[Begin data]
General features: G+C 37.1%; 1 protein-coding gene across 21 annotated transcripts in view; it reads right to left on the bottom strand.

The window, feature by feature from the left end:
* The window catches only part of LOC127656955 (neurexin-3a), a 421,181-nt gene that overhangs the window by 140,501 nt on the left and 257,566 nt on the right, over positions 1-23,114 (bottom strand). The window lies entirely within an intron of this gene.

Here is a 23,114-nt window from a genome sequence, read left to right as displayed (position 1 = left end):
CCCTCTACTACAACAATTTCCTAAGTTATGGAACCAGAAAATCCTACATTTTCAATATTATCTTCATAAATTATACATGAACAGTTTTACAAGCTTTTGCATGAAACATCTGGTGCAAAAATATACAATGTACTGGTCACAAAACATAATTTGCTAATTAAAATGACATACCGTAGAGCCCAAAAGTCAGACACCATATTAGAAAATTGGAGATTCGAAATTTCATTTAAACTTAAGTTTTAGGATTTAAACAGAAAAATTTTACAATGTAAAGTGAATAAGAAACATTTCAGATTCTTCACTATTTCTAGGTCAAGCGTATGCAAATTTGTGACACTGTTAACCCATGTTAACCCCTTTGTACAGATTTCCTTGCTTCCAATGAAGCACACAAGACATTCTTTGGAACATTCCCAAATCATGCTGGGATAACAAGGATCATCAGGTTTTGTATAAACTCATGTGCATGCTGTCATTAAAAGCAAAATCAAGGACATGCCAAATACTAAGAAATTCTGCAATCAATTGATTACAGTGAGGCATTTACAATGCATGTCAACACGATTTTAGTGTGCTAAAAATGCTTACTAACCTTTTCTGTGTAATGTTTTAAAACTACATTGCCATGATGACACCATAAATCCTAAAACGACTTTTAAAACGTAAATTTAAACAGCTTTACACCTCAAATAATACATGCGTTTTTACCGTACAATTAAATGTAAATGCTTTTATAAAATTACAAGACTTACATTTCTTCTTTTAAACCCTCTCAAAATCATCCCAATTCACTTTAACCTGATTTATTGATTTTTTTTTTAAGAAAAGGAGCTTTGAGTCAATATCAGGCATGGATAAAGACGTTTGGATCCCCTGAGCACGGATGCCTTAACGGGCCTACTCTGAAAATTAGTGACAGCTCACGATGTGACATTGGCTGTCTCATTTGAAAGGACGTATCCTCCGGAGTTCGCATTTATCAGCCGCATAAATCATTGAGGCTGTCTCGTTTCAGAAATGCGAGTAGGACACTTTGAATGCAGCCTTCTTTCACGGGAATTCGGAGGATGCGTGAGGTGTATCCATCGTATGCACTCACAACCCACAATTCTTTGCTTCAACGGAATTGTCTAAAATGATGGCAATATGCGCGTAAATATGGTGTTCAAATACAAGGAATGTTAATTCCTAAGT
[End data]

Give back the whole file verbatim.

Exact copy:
General features: G+C 37.1%; 1 protein-coding gene across 21 annotated transcripts in view; it reads right to left on the bottom strand.

The window, feature by feature from the left end:
* The window catches only part of LOC127656955 (neurexin-3a), a 421,181-nt gene that overhangs the window by 140,501 nt on the left and 257,566 nt on the right, over positions 1-23,114 (bottom strand). The window lies entirely within an intron of this gene.

Here is a 23,114-nt window from a genome sequence, read left to right as displayed (position 1 = left end):
CCCTCTACTACAACAATTTCCTAAGTTATGGAACCAGAAAATCCTACATTTTCAATATTATCTTCATAAATTATACATGAACAGTTTTACAAGCTTTTGCATGAAACATCTGGTGCAAAAATATACAATGTACTGGTCACAAAACATAATTTGCTAATTAAAATGACATACCGTAGAGCCCAAAAGTCAGACACCATATTAGAAAATTGGAGATTCGAAATTTCATTTAAACTTAAGTTTTAGGATTTAAACAGAAAAATTTTACAATGTAAAGTGAATAAGAAACATTTCAGATTCTTCACTATTTCTAGGTCAAGCGTATGCAAATTTGTGACACTGTTAACCCATGTTAACCCCTTTGTACAGATTTCCTTGCTTCCAATGAAGCACACAAGACATTCTTTGGAACATTCCCAAATCATGCTGGGATAACAAGGATCATCAGGTTTTGTATAAACTCATGTGCATGCTGTCATTAAAAGCAAAATCAAGGACATGCCAAATACTAAGAAATTCTGCAATCAATTGATTACAGTGAGGCATTTACAATGCATGTCAACACGATTTTAGTGTGCTAAAAATGCTTACTAACCTTTTCTGTGTAATGTTTTAAAACTACATTGCCATGATGACACCATAAATCCTAAAACGACTTTTAAAACGTAAATTTAAACAGCTTTACACCTCAAATAATACATGCGTTTTTACCGTACAATTAAATGTAAATGCTTTTATAAAATTACAAGACTTACATTTCTTCTTTTAAACCCTCTCAAAATCATCCCAATTCACTTTAACCTGATTTATTGATTTTTTTTTTAAGAAAAGGAGCTTTGAGTCAATATCAGGCATGGATAAAGACGTTTGGATCCCCTGAGCACGGATGCCTTAACGGGCCTACTCTGAAAATTAGTGACAGCTCACGATGTGACATTGGCTGTCTCATTTGAAAGGACGTATCCTCCGGAGTTCGCATTTATCAGCCGCATAAATCATTGAGGCTGTCTCGTTTCAGAAATGCGAGTAGGACACTTTGAATGCAGCCTTCTTTCACGGGAATTCGGAGGATGCGTGAGGTGTATCCATCGTATGCACTCACAACCCACAATTCTTTGCTTCAACGGAATTGTCTAAAATGATGGCAATATGCGCGTAAATATGGTGTTCAAATACAAGGAATGTTAATTCCTAAGT